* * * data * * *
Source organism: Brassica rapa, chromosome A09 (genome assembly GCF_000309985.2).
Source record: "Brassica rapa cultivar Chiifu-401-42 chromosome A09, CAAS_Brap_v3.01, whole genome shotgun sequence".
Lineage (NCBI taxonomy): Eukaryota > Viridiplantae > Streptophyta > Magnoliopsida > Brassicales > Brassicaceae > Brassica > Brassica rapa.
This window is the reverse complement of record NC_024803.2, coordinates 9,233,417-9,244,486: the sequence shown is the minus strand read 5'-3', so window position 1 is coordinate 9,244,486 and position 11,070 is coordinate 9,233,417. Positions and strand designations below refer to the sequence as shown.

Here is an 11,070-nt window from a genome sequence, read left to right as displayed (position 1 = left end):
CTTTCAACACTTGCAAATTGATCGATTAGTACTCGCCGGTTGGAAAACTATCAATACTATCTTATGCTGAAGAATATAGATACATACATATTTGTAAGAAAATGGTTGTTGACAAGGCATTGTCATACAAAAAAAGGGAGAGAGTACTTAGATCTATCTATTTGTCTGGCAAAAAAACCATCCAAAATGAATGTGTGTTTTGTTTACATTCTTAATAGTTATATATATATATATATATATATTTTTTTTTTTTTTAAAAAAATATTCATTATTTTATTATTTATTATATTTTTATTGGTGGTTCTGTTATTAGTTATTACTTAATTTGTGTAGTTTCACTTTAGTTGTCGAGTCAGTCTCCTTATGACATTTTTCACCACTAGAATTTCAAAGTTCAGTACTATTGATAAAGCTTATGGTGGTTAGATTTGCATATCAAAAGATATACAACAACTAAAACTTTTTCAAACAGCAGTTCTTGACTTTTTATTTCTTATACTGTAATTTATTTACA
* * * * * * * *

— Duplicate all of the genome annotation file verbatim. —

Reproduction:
Source organism: Brassica rapa, chromosome A09 (genome assembly GCF_000309985.2).
Source record: "Brassica rapa cultivar Chiifu-401-42 chromosome A09, CAAS_Brap_v3.01, whole genome shotgun sequence".
Lineage (NCBI taxonomy): Eukaryota > Viridiplantae > Streptophyta > Magnoliopsida > Brassicales > Brassicaceae > Brassica > Brassica rapa.
This window is the reverse complement of record NC_024803.2, coordinates 9,233,417-9,244,486: the sequence shown is the minus strand read 5'-3', so window position 1 is coordinate 9,244,486 and position 11,070 is coordinate 9,233,417. Positions and strand designations below refer to the sequence as shown.

Here is an 11,070-nt window from a genome sequence, read left to right as displayed (position 1 = left end):
CTTTCAACACTTGCAAATTGATCGATTAGTACTCGCCGGTTGGAAAACTATCAATACTATCTTATGCTGAAGAATATAGATACATACATATTTGTAAGAAAATGGTTGTTGACAAGGCATTGTCATACAAAAAAAGGGAGAGAGTACTTAGATCTATCTATTTGTCTGGCAAAAAAACCATCCAAAATGAATGTGTGTTTTGTTTACATTCTTAATAGTTATATATATATATATATATATATTTTTTTTTTTTTTAAAAAAATATTCATTATTTTATTATTTATTATATTTTTATTGGTGGTTCTGTTATTAGTTATTACTTAATTTGTGTAGTTTCACTTTAGTTGTCGAGTCAGTCTCCTTATGACATTTTTCACCACTAGAATTTCAAAGTTCAGTACTATTGATAAAGCTTATGGTGGTTAGATTTGCATATCAAAAGATATACAACAACTAAAACTTTTTCAAACAGCAGTTCTTGACTTTTTATTTCTTATACTGTAATTTATTTACA